I am afraid that muscle wastage, lack of appetite, nausea and extreme lethargy are all too common symptoms with this disease. The best that we can do as caregivers is to ensure that our loved ones are as comfortable as possible, I know this is an utterly exhausting time however if you are able to fight your mums corner with the Drs and ensure that she is provided with procedures that can ease some of the symptoms then you will be comforted by knowing that you have done your very best for her as it is clear that you are already doing this by finding this site and researching this disease.
JulesOctober 29, 2007 at 12:35 am #17217jeffgMember
Dear Karen ……. Sorry about your Mom. I wish you both the best. I would recommend scrolling down and clicking on the Alternative Treatments or further down is Supportive, Palliative and Hospice Care. Also Pain Management. You should find plenty of links and information. It sounds like she needs to have the fluid drained for starters. Also if she is contunuing to have fluid build up talk to your doctor about diuretic usage. It sounds like your Mom has been through quite the ordeal. Karen, wasting and fatigue are prevalent with the disease but also with Chemotherapy treatments as well. Chemo treatments are cumulative with side effects and could be wearing out your Mom’s body more so than the disease at this point. Maybe discontinue chemo for a while, it is her choice. Again I’m really sorry your Mom has to be going through this and you as a caregiver as well. Determine what your Mom wants to do and advocate strongly with her doctors what she feels she needs more help with. And don’t hesitate to use the emergency room to get attentention.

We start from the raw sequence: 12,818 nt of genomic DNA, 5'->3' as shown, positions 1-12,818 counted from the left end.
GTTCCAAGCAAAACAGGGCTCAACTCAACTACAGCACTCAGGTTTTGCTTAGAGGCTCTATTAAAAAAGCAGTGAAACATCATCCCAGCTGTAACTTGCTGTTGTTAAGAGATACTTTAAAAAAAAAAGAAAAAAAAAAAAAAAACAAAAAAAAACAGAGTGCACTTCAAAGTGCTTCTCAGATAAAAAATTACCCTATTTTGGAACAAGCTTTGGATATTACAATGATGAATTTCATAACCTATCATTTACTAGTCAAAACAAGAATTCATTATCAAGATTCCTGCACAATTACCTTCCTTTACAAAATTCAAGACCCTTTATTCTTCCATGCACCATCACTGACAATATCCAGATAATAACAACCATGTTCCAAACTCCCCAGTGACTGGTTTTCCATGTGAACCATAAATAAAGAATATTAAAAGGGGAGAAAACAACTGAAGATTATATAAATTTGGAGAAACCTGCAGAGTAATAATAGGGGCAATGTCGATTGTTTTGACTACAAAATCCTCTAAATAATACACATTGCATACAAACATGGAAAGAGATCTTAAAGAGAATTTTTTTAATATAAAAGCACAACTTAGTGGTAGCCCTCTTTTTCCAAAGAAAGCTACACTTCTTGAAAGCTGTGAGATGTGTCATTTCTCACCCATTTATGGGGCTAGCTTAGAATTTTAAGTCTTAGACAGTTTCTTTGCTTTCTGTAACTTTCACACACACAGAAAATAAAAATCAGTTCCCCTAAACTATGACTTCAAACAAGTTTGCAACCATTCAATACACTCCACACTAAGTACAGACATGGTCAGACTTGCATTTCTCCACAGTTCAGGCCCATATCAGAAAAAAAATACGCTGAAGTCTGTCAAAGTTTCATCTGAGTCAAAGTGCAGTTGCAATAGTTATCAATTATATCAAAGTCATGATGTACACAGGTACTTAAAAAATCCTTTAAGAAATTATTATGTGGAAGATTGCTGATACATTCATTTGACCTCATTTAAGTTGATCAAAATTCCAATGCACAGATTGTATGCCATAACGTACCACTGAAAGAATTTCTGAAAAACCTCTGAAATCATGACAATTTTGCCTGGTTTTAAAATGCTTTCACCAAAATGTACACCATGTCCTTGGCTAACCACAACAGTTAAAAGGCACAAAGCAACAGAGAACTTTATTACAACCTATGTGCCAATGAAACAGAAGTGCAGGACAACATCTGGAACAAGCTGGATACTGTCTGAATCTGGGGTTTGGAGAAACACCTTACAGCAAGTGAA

God Bless you Both!!
Jeff G.October 27, 2007 at 1:53 am #17216
I’m new to this site. I am looking for support and answers. My mom, 77, was diagnosed with CC in Dec. of 2007. She was told, despite that she was symptomatic that she was a candidate for resection. Surgery was scheduled for Feb. 2007, they opened her and closed, finding more cancer in the abdomen and nodes, not visible on the CT scan. Because of complications of surgery, (infections, stendt(sp?) replacements, she was unable to start a treatment plan until May of this year. She began chemo (Gemzar) and actually did quite well until about two weeks ago. Her weight has dropped significantly and has a great amount of stomach upset, nausea and some vomiting. A recent hospital stay turned up no blockages, but symptoms continue. No new cancer has shown up on any scan or Xray, but there is quate a bit of fluid in her abodmen. The doctors seem to be guessing regarding where she is at with this disease. One doctor told me that she was probably dying, the next day mom perked up a bit. We are connected with a teaching hospital (University of Chicago) and Northwestern Memorial, but the information seems so scarce. I’m the only caregiver for my mom. My dad, a close aunt, 2 uncles and 2 close neighbors died within the same timeframe all of cancer (one year ago) that were my mom’s support group. I guess from reading messages that wasting and fatigue are the symptoms that are the most prevalent. We are faithful people and God is giving us the strength to get through this. It’s just so hard, seems no relief. Any information on non-traditional therapies that had eased the symptoms in this cancer? Thanks for posting your stories. It makes us feel that we are not alone in dealing with this diesase.